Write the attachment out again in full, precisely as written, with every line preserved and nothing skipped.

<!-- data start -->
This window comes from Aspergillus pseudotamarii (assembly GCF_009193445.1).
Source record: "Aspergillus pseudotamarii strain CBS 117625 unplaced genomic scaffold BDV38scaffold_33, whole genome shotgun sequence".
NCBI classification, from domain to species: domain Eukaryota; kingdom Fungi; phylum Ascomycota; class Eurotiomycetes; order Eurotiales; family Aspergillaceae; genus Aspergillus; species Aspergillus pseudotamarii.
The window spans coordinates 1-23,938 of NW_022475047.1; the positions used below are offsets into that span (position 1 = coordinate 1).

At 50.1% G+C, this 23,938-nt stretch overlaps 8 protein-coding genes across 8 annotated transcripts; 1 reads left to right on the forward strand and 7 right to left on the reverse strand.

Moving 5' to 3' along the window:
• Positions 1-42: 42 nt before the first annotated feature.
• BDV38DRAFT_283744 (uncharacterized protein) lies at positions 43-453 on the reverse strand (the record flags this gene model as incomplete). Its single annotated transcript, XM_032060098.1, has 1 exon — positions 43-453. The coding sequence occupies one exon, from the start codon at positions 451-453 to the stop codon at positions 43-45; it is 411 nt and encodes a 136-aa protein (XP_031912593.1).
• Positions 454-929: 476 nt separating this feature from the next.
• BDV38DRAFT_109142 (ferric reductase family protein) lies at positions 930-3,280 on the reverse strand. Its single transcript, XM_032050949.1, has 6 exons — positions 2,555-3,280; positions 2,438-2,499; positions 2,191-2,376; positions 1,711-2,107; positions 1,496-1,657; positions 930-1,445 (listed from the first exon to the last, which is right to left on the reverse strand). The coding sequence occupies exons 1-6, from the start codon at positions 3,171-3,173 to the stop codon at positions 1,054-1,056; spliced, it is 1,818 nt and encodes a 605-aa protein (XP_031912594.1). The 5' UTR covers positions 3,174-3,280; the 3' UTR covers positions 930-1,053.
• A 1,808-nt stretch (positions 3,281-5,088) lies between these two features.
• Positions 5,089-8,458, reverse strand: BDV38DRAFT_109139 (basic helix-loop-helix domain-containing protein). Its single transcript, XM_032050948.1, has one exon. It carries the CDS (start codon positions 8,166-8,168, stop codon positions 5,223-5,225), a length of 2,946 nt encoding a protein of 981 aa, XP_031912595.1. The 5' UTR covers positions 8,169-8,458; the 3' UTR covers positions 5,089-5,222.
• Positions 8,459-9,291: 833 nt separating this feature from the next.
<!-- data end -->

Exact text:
This window comes from Aspergillus pseudotamarii (assembly GCF_009193445.1).
Source record: "Aspergillus pseudotamarii strain CBS 117625 unplaced genomic scaffold BDV38scaffold_33, whole genome shotgun sequence".
NCBI classification, from domain to species: domain Eukaryota; kingdom Fungi; phylum Ascomycota; class Eurotiomycetes; order Eurotiales; family Aspergillaceae; genus Aspergillus; species Aspergillus pseudotamarii.
The window spans coordinates 1-23,938 of NW_022475047.1; the positions used below are offsets into that span (position 1 = coordinate 1).

At 50.1% G+C, this 23,938-nt stretch overlaps 8 protein-coding genes across 8 annotated transcripts; 1 reads left to right on the forward strand and 7 right to left on the reverse strand.

Moving 5' to 3' along the window:
• Positions 1-42: 42 nt before the first annotated feature.
• BDV38DRAFT_283744 (uncharacterized protein) lies at positions 43-453 on the reverse strand (the record flags this gene model as incomplete). Its single annotated transcript, XM_032060098.1, has 1 exon — positions 43-453. The coding sequence occupies one exon, from the start codon at positions 451-453 to the stop codon at positions 43-45; it is 411 nt and encodes a 136-aa protein (XP_031912593.1).
• Positions 454-929: 476 nt separating this feature from the next.
• BDV38DRAFT_109142 (ferric reductase family protein) lies at positions 930-3,280 on the reverse strand. Its single transcript, XM_032050949.1, has 6 exons — positions 2,555-3,280; positions 2,438-2,499; positions 2,191-2,376; positions 1,711-2,107; positions 1,496-1,657; positions 930-1,445 (listed from the first exon to the last, which is right to left on the reverse strand). The coding sequence occupies exons 1-6, from the start codon at positions 3,171-3,173 to the stop codon at positions 1,054-1,056; spliced, it is 1,818 nt and encodes a 605-aa protein (XP_031912594.1). The 5' UTR covers positions 3,174-3,280; the 3' UTR covers positions 930-1,053.
• A 1,808-nt stretch (positions 3,281-5,088) lies between these two features.
• Positions 5,089-8,458, reverse strand: BDV38DRAFT_109139 (basic helix-loop-helix domain-containing protein). Its single transcript, XM_032050948.1, has one exon. It carries the CDS (start codon positions 8,166-8,168, stop codon positions 5,223-5,225), a length of 2,946 nt encoding a protein of 981 aa, XP_031912595.1. The 5' UTR covers positions 8,169-8,458; the 3' UTR covers positions 5,089-5,222.
• Positions 8,459-9,291: 833 nt separating this feature from the next.